Changes of bivalent chromatin coincide with increased expression of developmental genes in cancer
Bivalent (poised or paused) chromatin comprises activating and repressing histone modifications at the same location. This combination of epigenetic marks at promoter or enhancer regions keeps genes expressed at low levels but poised for rapid activation. Typically, DNA at bivalent promoters is only lowly methylated in normal cells, but frequently shows elevated methylation levels in cancer samples. Here, we developed a universal classifier built from chromatin data that can identify cancer samples solely from hypermethylation of bivalent chromatin. Tested on over 7,000 DNA methylation data sets from several cancer types, it reaches an AUC of 0.92. Although higher levels of DNA methylation are often associated with transcriptional silencing, counter-intuitive positive statistical dependencies between DNA methylation and expression levels have been recently reported for two cancer types. Here, we re-analyze combined expression and DNA methylation data sets, comprising over 5,000 samples, and demonstrate that the conjunction of hypermethylation of bivalent chromatin and up-regulation of the corresponding genes is a general phenomenon in cancer. This up-regulation affects many developmental genes and transcription factors, including dozens of homeobox genes and other genes implicated in cancer. Thus, we reason that the disturbance of bivalent chromatin may be intimately linked to tumorigenesis.
read complete publication: http://www.nature.com/articles/srep37393
This is an article in Scientific Reports, which is NPG's equivalent to PLOS One. Although I care more about the quality of the work than where it is published, I wouldn't refer to all journals published by NPG as "Nature".
Combining gene mutation with gene expression data improves outcome prediction in myelodysplastic syndromes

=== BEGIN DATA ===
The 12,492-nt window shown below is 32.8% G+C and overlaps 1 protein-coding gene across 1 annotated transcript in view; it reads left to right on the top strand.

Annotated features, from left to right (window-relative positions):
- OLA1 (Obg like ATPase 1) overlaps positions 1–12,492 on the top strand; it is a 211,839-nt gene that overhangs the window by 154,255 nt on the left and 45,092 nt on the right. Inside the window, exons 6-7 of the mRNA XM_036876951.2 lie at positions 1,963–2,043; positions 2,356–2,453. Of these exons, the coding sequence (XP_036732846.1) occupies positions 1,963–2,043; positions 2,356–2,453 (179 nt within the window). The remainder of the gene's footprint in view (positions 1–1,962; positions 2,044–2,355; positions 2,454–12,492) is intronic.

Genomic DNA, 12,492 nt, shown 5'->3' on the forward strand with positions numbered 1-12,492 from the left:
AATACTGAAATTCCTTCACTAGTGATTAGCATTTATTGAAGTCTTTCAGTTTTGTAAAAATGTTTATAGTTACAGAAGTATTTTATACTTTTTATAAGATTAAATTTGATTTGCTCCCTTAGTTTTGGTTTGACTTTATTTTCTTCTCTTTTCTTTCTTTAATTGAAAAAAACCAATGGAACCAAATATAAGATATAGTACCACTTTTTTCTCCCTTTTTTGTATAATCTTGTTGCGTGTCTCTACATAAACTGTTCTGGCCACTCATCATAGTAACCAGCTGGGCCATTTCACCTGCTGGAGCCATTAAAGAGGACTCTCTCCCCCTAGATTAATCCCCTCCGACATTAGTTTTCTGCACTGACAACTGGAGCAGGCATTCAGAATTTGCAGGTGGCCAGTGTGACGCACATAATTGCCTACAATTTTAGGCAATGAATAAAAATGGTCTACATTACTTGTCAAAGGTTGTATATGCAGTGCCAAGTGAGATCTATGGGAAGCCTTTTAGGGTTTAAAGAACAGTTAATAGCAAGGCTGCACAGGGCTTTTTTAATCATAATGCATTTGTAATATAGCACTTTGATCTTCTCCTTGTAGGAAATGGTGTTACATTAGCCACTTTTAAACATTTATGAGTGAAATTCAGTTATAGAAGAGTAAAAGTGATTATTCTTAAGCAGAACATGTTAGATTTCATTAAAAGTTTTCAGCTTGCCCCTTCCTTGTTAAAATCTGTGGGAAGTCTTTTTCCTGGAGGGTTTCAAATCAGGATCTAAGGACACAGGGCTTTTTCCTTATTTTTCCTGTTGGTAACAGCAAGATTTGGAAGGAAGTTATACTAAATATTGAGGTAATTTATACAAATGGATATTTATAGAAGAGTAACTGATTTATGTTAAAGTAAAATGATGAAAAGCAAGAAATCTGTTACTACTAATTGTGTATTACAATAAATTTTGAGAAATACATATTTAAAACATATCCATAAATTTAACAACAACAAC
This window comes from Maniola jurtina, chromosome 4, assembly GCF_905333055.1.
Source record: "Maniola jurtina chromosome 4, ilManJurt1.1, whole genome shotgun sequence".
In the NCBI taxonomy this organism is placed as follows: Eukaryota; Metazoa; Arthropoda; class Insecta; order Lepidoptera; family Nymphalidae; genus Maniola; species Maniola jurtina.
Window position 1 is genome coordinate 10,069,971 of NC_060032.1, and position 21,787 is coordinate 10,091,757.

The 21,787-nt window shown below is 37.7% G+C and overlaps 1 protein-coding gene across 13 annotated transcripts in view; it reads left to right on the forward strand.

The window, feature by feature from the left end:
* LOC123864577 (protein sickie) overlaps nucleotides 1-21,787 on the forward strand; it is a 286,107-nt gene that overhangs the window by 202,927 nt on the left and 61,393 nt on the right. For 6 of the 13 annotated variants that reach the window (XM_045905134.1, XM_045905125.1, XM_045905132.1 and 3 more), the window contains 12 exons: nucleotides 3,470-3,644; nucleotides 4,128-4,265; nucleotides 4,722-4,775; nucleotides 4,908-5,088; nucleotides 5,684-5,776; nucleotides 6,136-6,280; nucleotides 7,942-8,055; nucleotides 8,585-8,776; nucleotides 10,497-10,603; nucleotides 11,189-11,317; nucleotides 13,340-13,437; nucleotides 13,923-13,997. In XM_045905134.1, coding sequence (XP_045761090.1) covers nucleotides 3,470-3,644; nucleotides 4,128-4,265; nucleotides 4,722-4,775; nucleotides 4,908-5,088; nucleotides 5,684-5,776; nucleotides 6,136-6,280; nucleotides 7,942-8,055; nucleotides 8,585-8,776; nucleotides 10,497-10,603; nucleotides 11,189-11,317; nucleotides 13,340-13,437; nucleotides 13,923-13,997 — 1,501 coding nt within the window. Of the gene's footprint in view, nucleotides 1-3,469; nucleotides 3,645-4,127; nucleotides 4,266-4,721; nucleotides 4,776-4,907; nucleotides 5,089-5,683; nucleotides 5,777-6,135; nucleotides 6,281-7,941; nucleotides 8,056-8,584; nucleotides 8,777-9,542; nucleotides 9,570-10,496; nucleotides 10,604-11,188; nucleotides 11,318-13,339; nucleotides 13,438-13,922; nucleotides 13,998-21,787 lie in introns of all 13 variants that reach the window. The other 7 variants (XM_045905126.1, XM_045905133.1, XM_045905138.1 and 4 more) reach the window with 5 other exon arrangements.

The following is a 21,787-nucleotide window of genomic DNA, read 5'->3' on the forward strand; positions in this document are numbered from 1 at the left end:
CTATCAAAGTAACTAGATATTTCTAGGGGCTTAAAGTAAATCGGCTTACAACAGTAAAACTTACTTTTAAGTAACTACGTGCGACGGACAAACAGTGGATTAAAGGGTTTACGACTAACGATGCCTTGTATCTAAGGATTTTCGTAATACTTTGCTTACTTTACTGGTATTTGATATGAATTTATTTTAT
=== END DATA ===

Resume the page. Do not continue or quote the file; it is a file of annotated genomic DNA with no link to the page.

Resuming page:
Check this article also. Completely done using publcially available microarray data, published in nature communications. I would highly recommend to check their supplement reproducible code. Beautiful R code on regression models and plotting, compiled with kntr!
Sorry... What is the purpose of this post? I mean, interesting paper but... Why posting it on Biostars?
It nicely shows how one can use public available data, that were created to answer completely different questions, for a completely new analysis. And these results can be published in nature. I think that these are good news for bioinformaticians, who pretty often think they can only work with wet-labs and expensive sequencing runs.
Fair enough, but the I think the whole encode, 1000 genomes, blueprint, etc have been produced and made public in part with the idea of enabling other researchers to mine these data. There are a lot papars using these data, so I'm not sure this paper is any special in this respect.
I did not claim that it is any special in this respect. It is just an example. I can delete the post, if you feel better then. I am not in the mood for this discussion, sorry. It is a new year and I do not want to spam anyone.
I know the people who wrote it and they were proud of the fact that they could publish it that high without expensive experiments. So I thought it might be worth to share this experience.
Sorry... I was just trying to understand...
You don't have to be sorry. I got your point and changed the title. I just don't want to make a mountain out of a molehill.
I like discussions, but sometimes it is just not worth it. ;)
I had the same question as dariober, but your answer makes sense. Perhaps including that in the top post clarifies quite a bit.
Well, good point. I changed the title.